April 18, 2024

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Teens with severe obesity are turning to surgery and new weight loss drugs, despite controversy

6 min read

John Simon, a teenager who had a bariatric surgery in 2022, exercises with his trainer Chris Robles at El Workout Fitness in Los Angeles, Monday, March 13, 2023. (AP Photo/Jae C. Hong)

John Simon III was a hungry baby, a “chunky” toddler and a chubby little boy, his mother said. But by age 14, his weight had soared to 430 pounds and was a life-threatening medical condition.

Nine months after weight-loss surgery that removed a portion of his stomach, John has lost about 150 pounds, boosting his health — and his hopes for the future.

“It was like a whole new start,” said John, who will start high school in California this fall.

In Minnesota, Edward Kent was diagnosed with fatty liver disease. The 6-foot, 300-pound high school sophomore started using the obesity drug Wegovy in January — just a month after federal regulators approved it for children 12 and older — and has lost 40 pounds.

“It’s a huge deal and it will affect him for the rest of his life,” said his mother, Dr. Barbara Van Eeckhout, an obstetrician-gynecologist. “This is about his health.”

John and Edward are among a small but growing group of young teens turning to treatments like body-altering surgery and new drugs that rewire metabolism to lose large amounts of weight. Critics urge caution at intervening so early, but the kids and their parents say the aggressive — and often costly — measures are necessary options after years of ineffective diet and exercise programs.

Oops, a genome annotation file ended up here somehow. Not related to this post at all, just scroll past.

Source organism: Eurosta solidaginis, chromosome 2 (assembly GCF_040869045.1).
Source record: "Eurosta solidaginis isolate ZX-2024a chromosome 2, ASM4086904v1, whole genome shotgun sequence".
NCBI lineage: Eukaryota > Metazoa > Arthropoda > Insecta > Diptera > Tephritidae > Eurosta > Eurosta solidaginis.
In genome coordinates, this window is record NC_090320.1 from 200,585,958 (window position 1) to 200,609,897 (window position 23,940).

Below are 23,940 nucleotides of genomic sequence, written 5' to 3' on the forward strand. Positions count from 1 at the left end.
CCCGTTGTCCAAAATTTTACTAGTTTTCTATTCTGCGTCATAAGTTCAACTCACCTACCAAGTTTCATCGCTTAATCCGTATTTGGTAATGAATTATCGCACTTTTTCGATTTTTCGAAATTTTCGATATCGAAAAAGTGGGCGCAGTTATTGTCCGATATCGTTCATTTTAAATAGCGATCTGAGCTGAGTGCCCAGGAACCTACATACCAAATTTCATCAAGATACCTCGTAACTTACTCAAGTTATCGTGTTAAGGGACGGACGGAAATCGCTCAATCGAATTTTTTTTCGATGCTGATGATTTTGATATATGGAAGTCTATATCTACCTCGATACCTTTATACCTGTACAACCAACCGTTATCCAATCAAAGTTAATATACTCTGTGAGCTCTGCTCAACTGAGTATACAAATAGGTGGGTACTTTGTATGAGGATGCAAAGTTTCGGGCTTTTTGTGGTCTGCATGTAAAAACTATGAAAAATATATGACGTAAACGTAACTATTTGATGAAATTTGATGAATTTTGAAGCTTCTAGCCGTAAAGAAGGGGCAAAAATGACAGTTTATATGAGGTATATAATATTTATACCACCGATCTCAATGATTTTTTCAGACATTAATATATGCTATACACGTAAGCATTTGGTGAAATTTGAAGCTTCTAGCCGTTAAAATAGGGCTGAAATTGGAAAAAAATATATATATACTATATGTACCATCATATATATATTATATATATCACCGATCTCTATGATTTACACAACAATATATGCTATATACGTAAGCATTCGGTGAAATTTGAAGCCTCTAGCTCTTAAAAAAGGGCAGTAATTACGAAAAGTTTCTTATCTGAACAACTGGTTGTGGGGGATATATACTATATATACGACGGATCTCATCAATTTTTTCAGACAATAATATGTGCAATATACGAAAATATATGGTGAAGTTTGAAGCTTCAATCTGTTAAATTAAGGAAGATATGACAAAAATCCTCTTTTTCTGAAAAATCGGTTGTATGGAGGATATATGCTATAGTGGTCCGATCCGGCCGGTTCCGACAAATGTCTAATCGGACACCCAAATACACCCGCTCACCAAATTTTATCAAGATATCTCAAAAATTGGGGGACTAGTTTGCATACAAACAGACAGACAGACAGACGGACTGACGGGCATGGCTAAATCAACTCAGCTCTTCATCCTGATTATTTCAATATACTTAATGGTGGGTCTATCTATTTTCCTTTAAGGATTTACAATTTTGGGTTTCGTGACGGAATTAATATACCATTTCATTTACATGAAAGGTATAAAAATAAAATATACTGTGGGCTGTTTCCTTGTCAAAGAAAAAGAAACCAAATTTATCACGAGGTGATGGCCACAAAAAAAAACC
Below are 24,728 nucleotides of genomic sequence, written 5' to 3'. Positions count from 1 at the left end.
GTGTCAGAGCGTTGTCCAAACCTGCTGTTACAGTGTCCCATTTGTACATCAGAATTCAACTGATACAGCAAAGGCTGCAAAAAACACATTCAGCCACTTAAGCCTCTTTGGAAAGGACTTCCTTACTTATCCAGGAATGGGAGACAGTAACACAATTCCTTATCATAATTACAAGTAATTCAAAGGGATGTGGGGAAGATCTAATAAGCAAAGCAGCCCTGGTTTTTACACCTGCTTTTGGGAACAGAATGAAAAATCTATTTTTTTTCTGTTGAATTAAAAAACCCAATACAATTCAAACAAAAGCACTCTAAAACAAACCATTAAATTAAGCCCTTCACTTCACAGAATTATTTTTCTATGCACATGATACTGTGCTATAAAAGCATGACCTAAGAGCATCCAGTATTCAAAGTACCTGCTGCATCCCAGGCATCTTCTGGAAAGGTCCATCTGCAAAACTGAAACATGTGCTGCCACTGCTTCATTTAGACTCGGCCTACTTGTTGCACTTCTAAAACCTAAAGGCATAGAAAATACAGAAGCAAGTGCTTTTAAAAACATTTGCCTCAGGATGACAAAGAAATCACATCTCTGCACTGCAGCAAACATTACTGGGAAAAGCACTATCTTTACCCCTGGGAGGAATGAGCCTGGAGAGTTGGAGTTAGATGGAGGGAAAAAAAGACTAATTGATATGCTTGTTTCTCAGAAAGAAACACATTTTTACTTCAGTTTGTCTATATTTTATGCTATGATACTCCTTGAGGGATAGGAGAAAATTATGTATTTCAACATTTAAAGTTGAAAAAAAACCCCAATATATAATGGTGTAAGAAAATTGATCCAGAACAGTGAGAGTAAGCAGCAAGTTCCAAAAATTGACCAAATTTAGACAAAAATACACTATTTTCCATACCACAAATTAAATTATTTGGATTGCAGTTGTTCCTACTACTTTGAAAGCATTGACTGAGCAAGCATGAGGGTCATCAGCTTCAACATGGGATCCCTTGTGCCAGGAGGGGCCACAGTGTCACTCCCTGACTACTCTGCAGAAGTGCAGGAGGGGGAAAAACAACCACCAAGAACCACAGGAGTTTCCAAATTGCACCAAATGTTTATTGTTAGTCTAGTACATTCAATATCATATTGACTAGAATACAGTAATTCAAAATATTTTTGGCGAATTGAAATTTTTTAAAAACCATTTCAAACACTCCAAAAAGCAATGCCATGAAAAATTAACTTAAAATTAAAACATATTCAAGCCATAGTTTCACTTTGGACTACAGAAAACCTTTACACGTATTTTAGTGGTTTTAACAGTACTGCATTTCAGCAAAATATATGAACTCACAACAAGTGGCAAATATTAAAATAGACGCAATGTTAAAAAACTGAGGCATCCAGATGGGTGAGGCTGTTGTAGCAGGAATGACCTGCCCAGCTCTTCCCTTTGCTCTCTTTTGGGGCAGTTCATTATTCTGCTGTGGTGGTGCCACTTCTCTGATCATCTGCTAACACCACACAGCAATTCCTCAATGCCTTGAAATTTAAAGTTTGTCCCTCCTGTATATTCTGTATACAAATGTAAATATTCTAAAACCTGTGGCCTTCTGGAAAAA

“John has tried with all of his might,” said his mother, Karen Tillman, 46, an accountant. “It’s not because he couldn’t try. It was getting harder and harder.”

Eighty percent of adolescents with excess weight carry it into adulthood, with potentially dire consequences for their health and longevity. Obesity was first classified as a complex, chronic disease a decade ago by the American Medical Association, but meaningful treatments have lagged far behind, said Aaron Kelly, co-director of the Center for Pediatric Obesity Medicine at the University of Minnesota.

“It’s a biologically driven disease. It’s not a behavioral disease,” Kelly said. “We need to get on it early. Don’t wait until later in life because it’s too late.”

In January, the American Academy of Pediatrics issued guidelines that call for considering obesity drugs for kids as young as 12 and surgery for those as young as 13. The recommendations were immediately controversial.

Mental Health America, an advocacy group, called them “dangerous” and “disheartening,” saying they would increase eating disorders and perpetuate harmful stigma regarding weight. Some on social media accused doctors and parents of taking the easy way out, blaming things like junk food or video games — or accusing parents of “child abuse.”

Dr. David Ludwig, an endocrinologist and researcher at Boston Children’s Hospital, warned that the “justified excitement” over new weight-loss medications shouldn’t eclipse non-drug options.

“Especially for children, diet and exercise must remain at the forefront of obesity prevention and treatment,” he wrote in JAMA.

But medical experts who treat kids with severe obesity say research is clear: Diet and exercise alone aren’t enough. More than 240 diseases are associated with excess weight — including liver problems, diabetes and inflammation — and the signs show up early, said Dr. Janey Pratt, a Stanford University surgeon who performed surgery on John Simon.

“It’s already affecting major organs by the time they get to me,” Pratt said. “You’re dealing with a train that’s headed over a cliff.”

Starting in elementary school, John struggled with joint pain, shortness of breath and sleep apnea so severe that, at age 12, he needed coffee to stay awake. He developed anxiety triggered by daily bullying at school and was hospitalized as a sixth grader for two months with post-traumatic stress disorder.